Johnson, boss of DIY group Focus until July last year, will next month take on what is widely regarded as one of the toughest jobs in retail.
Pali International analyst Nick Bubb said: “Johnson won’t be judged until Christmas 2009. If he hasn’t started to turn Wool-ies around by then people will start to worry.”
Investec analyst David Jeary said: “The classic turnaround for a chief executive is three years, but you’d want to see improvements after 12 to 18 months with things like gross margin and cost cutting in any retailer.”
Dresdner Kleinwort analyst Sanjay Vidyarthi said: “People will look at the new strategy he lays out in six months’ time, expected to be announced with the results in March and see how well he delivers it. That’s when the clock will start ticking.”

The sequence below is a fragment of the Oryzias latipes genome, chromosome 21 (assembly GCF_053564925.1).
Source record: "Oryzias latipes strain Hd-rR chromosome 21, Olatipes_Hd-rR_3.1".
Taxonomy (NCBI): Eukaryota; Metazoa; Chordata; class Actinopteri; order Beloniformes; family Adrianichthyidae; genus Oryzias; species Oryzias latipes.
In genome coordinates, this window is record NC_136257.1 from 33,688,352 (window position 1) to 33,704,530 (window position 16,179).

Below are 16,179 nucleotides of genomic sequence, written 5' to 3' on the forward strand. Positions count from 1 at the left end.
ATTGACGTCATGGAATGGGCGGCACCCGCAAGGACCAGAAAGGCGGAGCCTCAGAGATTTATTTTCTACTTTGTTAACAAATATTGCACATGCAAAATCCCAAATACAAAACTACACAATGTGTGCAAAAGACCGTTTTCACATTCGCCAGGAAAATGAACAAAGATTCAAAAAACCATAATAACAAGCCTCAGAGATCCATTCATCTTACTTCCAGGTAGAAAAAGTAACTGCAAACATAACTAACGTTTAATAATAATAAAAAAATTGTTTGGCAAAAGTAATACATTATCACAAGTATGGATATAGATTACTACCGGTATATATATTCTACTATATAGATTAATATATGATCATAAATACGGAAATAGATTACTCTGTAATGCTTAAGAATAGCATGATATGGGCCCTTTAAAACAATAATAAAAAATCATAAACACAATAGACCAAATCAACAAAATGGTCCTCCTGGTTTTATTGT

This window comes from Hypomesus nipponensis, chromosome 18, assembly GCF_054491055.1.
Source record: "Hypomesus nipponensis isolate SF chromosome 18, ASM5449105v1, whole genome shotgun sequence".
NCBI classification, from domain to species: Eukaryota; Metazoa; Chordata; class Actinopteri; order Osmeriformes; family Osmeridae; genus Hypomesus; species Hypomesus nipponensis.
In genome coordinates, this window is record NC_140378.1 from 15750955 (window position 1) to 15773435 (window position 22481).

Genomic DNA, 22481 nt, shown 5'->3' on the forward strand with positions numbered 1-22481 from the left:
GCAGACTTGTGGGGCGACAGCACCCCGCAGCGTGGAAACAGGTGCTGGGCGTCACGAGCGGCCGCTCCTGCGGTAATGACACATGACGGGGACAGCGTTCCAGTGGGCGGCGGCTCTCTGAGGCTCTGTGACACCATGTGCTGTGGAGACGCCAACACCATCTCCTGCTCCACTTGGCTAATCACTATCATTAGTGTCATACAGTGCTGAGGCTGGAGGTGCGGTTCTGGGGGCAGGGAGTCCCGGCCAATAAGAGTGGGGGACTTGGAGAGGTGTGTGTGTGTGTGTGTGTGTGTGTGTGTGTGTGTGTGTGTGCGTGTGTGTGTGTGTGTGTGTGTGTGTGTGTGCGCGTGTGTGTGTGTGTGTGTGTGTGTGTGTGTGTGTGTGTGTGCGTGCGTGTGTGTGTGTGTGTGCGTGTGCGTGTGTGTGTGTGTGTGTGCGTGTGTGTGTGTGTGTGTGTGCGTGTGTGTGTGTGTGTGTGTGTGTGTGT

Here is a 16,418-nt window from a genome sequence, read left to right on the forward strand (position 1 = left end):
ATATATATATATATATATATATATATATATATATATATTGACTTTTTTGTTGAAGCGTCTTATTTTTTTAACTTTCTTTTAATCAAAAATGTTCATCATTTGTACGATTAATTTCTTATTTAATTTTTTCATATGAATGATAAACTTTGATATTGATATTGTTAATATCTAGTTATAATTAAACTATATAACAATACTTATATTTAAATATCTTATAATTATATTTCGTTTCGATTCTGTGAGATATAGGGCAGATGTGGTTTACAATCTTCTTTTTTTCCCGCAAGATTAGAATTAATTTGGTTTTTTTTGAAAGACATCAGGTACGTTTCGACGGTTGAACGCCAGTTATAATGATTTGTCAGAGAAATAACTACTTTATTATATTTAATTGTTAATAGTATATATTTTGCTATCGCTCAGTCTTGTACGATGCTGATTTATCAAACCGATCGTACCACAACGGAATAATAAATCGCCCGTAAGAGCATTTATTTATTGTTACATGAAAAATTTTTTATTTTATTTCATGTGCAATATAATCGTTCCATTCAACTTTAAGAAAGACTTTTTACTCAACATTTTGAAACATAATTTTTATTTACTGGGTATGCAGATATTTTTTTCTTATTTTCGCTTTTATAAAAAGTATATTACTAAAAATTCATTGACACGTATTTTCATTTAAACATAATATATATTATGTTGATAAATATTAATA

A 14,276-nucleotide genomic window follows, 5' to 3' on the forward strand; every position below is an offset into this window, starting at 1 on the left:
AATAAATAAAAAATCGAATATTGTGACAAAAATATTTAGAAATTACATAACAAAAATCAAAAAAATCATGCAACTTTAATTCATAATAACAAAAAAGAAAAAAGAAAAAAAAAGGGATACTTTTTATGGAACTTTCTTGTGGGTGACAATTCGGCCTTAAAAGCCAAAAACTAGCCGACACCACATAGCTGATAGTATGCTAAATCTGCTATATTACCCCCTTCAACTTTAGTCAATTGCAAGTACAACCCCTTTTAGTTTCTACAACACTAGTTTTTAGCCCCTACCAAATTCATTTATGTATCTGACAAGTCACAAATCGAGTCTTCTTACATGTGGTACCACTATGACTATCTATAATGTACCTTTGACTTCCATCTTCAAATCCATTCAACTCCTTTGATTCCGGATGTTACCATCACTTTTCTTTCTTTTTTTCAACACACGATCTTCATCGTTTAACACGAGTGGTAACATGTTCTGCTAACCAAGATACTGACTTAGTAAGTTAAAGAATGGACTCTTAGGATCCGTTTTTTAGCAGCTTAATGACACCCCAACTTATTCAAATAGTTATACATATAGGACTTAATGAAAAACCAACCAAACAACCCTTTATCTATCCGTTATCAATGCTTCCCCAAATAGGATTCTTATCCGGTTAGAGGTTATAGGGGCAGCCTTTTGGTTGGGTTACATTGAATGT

Woolworths chairman Richard North would not say if there was a specific timeline for Johnson to deliver results by, but said of the appointment: “I’m really chuffed. We wanted someone who is bright, decisive and, most importantly, had a background in re-structuring under pressure.”
Johnson has previously held roles at Asda and GUS, as well as at consultancy Bain & Company.
Woolworths said Johnson had “successfully instigated a renewal strategy” at Focus, but some questioned just how successful that was. Bubb said: “He was managing the decline of Focus, which is not particularly encouraging.”
Johnson was placed in the Woolworths role by headhunter Heidrick & Struggles.